POST STARTS NOW
By MICHAEL PERKINS
THE POST–PROCESSING REVOLUTION wrought by the introduction of Photoshop in 1988 has so profoundly influenced the act of picture-making that many shooters think of the program as half of a complete two-step process of photography. In Step One, you shoot the image. In Step Two, you fix it.
However, being conversant with more of the menu options built in to nearly every level of camera in use today can mean solving most “post” dilemmas without resorting to Photoshop’s full suite of solutions. Just as you change lenses less the more you understand what lenses can be stretched to achieve, you can avoid the extra step of computer-based tweaking the more you understand what’s already available while your subject, your shooting conditions and your mental presence are all in play. Some would argue that such adjustments would be more finely attenuated working with a RAW file in Photoshop than by fixing flaws in-camera with a JPEG, and you have to decide where you come down in that debate.
Let’s take color as one example. A great many photographs with off-kilter values are corrected in Photoshoppish apps, yet can be quite satisfactorily fixed in-camera. White balance settings allow you to pre-program a number of light temperature pre-sets that make your camera “see” colors as if they are occurring in sunshine, shade, or a variety of artificial light sources. But even if you shoot everything on the “auto” white balance setting and get the wrong colors occasionally, there is still a way to repair the damage without resorting to Photoshop. What Nikon and Canon both call color balance allows fairly fine-tuned adjustments to get the hues to look either (a) more like you saw it, or (b) the way you wish it had looked.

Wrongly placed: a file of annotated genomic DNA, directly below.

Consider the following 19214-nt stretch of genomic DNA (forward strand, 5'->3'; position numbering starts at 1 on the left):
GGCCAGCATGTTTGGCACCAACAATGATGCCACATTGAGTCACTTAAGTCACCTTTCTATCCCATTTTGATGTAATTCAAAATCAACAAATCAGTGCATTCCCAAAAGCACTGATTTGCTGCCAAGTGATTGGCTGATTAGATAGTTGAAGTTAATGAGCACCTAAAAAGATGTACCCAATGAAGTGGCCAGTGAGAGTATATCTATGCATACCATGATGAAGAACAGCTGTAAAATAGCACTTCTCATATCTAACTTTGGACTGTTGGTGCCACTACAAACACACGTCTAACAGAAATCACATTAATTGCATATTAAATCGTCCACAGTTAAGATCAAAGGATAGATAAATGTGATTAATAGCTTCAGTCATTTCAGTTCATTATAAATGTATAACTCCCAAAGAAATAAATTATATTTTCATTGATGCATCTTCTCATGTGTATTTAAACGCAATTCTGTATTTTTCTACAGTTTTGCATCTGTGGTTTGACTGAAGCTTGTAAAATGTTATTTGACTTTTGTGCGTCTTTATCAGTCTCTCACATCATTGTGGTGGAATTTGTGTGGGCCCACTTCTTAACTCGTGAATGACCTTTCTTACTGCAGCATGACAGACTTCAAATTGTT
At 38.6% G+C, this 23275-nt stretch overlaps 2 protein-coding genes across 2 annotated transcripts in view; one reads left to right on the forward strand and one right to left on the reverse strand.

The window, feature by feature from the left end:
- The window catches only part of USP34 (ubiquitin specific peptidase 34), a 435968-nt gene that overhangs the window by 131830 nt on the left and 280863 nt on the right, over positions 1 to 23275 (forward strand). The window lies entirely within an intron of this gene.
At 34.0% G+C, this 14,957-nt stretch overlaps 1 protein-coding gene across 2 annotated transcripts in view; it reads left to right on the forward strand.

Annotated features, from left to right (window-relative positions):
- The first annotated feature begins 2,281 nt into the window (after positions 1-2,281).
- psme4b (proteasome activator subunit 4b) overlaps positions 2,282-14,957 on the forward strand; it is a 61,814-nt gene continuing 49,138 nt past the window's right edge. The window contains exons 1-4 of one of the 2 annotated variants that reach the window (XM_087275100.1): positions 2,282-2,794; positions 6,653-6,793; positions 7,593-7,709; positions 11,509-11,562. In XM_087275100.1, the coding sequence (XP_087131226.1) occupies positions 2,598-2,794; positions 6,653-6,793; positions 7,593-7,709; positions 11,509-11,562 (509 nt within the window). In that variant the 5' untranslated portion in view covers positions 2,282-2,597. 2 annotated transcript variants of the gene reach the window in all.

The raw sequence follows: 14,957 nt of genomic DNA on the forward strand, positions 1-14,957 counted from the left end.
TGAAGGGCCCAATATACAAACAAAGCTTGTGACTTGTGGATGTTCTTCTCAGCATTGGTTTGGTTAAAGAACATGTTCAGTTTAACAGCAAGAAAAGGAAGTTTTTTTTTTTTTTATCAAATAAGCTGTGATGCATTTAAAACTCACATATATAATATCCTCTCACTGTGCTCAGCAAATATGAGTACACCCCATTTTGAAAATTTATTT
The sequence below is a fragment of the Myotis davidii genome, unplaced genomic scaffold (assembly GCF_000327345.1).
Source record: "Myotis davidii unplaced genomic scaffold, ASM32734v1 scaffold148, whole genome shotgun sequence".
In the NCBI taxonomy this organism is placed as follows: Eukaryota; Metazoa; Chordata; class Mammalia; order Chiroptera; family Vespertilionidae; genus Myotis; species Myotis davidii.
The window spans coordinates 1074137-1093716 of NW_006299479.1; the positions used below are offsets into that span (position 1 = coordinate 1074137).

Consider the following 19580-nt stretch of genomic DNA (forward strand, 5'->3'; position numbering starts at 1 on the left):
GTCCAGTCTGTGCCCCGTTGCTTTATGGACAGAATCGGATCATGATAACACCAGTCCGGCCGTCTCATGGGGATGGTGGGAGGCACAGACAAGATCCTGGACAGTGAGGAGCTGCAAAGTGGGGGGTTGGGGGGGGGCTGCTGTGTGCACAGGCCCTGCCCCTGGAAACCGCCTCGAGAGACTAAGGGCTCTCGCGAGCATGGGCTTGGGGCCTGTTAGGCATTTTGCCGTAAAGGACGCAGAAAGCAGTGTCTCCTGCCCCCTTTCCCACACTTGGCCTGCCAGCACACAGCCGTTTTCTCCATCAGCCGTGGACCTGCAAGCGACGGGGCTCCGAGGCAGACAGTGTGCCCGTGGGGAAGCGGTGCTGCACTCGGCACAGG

The shot at top, adjusted with Nikon’s color balance option, produced the warmer look in the bookshelves that would have resulted if the light coming through the window had been warmer. In the original image, taken with an auto white balance setting, the camera, far from “guessing wrong”, actually recorded the room light as it appeared in reality, since the sky was severely cloudy and was a little blue in cast. However, with the in-camera color balance tweak, no Photoshop intervention was required. Moreover, I could check my work while in the moment, a handy thing, since tours were moving in and out of the room all day, meaning that, if I wanted to shoot the room (nearly) empty, I had to work fast.
Digital photography’s original bragging point over film was the ability to shoot, fix, and shoot again rather than rely on the darkroom to rescue tragically few of our miscalculations. Working our in-camera menus for all they’re worth helps deliver on that promise.